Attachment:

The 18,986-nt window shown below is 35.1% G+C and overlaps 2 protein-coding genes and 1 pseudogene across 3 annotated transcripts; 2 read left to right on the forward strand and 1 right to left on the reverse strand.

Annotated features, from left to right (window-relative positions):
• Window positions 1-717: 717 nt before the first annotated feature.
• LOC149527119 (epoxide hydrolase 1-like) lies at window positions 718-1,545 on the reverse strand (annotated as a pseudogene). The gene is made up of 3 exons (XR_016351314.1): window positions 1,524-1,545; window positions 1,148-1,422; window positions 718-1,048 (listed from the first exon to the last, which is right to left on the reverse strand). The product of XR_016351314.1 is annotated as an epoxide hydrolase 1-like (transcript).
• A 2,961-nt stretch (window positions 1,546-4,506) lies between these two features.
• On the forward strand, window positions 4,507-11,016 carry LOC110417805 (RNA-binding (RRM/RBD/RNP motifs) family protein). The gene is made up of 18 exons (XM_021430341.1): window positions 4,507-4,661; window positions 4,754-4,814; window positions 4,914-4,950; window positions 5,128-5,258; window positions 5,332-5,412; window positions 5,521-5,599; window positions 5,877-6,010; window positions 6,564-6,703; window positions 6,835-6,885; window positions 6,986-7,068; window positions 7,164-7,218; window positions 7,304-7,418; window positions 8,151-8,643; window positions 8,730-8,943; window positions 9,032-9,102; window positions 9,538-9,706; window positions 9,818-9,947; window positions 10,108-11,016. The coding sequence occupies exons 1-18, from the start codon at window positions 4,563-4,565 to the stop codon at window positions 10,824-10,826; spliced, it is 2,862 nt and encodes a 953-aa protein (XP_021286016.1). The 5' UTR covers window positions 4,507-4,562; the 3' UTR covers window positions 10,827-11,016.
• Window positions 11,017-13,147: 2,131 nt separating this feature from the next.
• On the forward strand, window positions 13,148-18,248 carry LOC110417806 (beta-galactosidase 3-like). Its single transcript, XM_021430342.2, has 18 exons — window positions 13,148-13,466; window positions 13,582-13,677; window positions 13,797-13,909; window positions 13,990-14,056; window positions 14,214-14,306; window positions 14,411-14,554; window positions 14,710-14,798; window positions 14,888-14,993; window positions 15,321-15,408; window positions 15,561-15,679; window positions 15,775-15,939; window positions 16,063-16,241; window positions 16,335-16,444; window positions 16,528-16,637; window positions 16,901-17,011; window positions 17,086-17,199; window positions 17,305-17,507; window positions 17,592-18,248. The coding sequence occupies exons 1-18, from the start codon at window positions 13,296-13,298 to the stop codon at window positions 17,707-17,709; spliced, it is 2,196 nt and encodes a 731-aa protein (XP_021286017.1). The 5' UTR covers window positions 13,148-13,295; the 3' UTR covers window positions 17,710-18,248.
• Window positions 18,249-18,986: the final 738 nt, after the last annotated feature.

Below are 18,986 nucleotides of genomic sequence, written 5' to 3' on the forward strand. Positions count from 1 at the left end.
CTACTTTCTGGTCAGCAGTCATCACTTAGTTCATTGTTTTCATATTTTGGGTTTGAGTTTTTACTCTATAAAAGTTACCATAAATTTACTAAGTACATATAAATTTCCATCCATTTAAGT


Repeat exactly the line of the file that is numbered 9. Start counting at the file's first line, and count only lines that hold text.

• Window positions 18,249-18,986: the final 738 nt, after the last annotated feature.